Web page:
Right now, they’re like a box of chocolates. You never know what you’re gonna get.
Coming out of the holiday break, the Pirates looked team that was rejuvenated, going 3-0-1-1, earning eight of a possible 10 points, however, since then it’s been more like a bad dream, losing three consecutive games.
Portland has only one goal in their last 180 minutes of play and have been shut out on back-to-back occasions for the first time since 2004-’05 under a team affiliated by the Washington Capitals, coached by Tim Army.
That my friend’s is a new franchise record and not one the Pirates should be proud of setting.
They aren’t, but Pirates’ coach Ray Edwards doesn’t think the sky is falling either. Yes, there are issues to be addressed, but as he said, “If we had won all the games last weekend. There would have been things to work on.”
“It was tough weekend,” said Edwards. “Each game was different. First game, penalties was an issue. We gave up a couple five-on-three’s and then we were left chasing the game. Second game, I felt like we could be up 3-0, but they get one and we weren’t able to respond. In Worcester, I felt like we competed hard. I don’t think this is indicative of the team (ability and attitude). I don’t think we played that bad, we just didn’t win.”
“We are moving past that weekend. I think it was an aberration.”
One thing that hasn’t been an aberration has been special teams, namely the penalty kill, where the Pirates have been giving up goals at an alarming rate. Even when Portland was earning points, the penalty kills provided plenty of concern; losing just highlights it as they’ve given up 12 goals on 37 opposition power plays.
“The (penalty kill) hasn’t been as good as we hoped (of late),” Edwards said. “It started off well, but we’ve been giving up as (Pirates Asst. coach) John (Slaney) would say dumb goals. Goals that just shouldn’t happen like the goal were (McElhinney) puts the puck on the opposing player’s stick. It’s things like that shouldn’t be happening.”
“For us to have success in this league we need to be better on the penalty kill.”
The Pirates will have an opportunity to right the ship – no pun intended – when they play the Springfield Falcons, Friday night, in the first game of a home-and-home series.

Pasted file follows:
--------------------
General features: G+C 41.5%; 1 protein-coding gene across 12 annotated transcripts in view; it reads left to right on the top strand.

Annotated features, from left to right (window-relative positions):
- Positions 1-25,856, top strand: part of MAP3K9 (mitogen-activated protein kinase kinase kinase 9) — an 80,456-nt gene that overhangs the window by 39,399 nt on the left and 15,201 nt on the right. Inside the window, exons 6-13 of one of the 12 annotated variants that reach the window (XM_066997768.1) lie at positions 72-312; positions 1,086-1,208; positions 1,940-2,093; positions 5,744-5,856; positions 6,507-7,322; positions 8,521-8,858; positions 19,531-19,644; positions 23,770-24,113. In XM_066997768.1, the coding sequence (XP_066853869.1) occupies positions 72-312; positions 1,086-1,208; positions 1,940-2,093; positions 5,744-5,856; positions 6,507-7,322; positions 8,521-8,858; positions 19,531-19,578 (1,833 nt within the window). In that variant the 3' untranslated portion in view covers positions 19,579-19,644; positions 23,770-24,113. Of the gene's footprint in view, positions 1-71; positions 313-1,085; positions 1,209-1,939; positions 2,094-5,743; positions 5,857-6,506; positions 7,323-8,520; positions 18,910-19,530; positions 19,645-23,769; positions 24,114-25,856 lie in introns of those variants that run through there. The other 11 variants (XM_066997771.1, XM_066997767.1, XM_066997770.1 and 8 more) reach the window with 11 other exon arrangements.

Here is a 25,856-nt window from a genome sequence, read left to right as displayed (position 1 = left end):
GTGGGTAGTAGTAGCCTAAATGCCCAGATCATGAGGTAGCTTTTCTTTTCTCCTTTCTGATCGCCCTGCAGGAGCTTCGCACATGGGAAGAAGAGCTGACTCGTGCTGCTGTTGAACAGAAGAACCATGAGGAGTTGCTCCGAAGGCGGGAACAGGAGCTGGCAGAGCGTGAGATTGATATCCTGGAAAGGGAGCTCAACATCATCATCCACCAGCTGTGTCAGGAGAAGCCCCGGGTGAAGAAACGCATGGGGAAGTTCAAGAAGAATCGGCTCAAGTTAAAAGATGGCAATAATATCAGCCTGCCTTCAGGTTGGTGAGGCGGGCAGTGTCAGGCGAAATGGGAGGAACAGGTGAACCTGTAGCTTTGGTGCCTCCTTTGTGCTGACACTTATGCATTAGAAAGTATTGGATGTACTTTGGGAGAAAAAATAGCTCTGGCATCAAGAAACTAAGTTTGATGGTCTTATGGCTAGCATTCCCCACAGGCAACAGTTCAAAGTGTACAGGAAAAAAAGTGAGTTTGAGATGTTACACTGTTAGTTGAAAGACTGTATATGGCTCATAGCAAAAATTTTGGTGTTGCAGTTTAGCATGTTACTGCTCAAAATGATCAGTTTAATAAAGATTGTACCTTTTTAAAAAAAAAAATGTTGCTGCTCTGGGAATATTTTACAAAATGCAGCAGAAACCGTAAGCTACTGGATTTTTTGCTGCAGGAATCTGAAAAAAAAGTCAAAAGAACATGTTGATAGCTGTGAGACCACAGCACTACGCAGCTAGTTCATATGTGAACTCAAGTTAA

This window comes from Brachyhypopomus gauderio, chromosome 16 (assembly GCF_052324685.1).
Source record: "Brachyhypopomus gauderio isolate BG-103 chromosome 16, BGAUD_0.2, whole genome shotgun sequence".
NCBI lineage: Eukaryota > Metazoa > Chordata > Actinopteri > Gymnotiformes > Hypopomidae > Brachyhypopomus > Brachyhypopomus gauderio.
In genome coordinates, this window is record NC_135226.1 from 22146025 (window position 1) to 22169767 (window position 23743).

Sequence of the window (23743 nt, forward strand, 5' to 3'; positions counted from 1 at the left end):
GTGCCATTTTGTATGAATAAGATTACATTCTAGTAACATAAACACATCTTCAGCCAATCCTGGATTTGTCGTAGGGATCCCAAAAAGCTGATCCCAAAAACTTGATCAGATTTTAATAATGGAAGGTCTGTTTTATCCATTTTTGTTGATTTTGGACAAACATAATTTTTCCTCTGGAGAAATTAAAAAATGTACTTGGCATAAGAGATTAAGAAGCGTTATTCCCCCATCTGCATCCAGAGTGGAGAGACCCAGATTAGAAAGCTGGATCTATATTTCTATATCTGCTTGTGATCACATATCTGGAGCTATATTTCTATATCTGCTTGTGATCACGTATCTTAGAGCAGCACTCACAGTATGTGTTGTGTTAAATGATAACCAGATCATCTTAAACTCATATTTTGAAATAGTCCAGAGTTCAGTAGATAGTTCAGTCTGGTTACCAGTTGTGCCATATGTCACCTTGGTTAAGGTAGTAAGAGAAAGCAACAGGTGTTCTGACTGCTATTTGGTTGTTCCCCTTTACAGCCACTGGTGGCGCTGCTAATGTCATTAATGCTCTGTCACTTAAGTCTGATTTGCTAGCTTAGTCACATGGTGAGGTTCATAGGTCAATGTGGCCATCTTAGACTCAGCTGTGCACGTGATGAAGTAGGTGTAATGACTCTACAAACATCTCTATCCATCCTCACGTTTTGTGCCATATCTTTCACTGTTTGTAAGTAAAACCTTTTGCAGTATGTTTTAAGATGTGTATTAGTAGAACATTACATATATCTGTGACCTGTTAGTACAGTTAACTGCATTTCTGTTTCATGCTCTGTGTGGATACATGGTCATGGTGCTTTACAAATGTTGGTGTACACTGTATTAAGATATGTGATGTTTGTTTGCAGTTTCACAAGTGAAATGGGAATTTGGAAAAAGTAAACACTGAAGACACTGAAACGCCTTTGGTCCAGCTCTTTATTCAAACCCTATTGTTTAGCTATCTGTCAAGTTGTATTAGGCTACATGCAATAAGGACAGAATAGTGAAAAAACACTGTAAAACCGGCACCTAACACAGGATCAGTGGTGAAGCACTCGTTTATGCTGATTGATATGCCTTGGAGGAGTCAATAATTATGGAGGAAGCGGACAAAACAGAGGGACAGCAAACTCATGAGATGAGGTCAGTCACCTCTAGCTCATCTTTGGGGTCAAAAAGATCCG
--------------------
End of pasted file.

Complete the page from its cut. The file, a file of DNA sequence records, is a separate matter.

The Falcons, who are led by Martin St. Pierre (seven goals, 25 assists) and rookie Cam Atkinson currently with 19 goals, are currently in 11th place in the conference, while the Pirates sit one point ahead in 10th place, only two points out of a playoff spot.
Portland is still looking for its first win against the Falcons this season after losses of 2-1 and 4-1, both in Springfield.
“We want to get our game back on track,” said Edwards about the upcoming weekend. “We’re not focused on who is in front of us or behind us in the standings. We just are focusing on the points. We need to just go out there and trying to win the game and get the points.”
Patrick O’Sullivan is back in town and he’s not happy about it.
That being said, he’s here now and is going to try to make the best of the situation moving forward.
“I’m really disappointed in how this has turned out,” O’Sullivan said about being assigned to Portland. “It wasn’t a lot of notice, but it’s a business and they probably don’t care about that. That’s the bottom line… It is what it is and you can’t worry about the logistics of the team making decisions.”
“It’s a chance for me to come down here and help this team and have some fun, which is sometimes tough to do at the NHL.”
The biggest concern of O’Sullivan is the lack of stability for his wife and seven month old son, who are both still in Phoenix.
“They’re in Phoenix now,” said O’Sullivan. “They didn’t come out to Phoenix for the first month and a half into the season and when we finally got house there I was assigned here, which was disappointing and frustrating, but hockey is a business.”
“You have to try and take your personal feelings out of it, if you don’t you can get hurt. I’m looking at this as an opportunity to play a lot. I want to win games and get the most out of this situation.”
This is O’Sullivan’s second assignment to Portland this season after being recalled the day after Christmas by the Coyotes. In six games with the Pirates, O’Sullivan has seven points with a plus-2 rating and six-game point streak.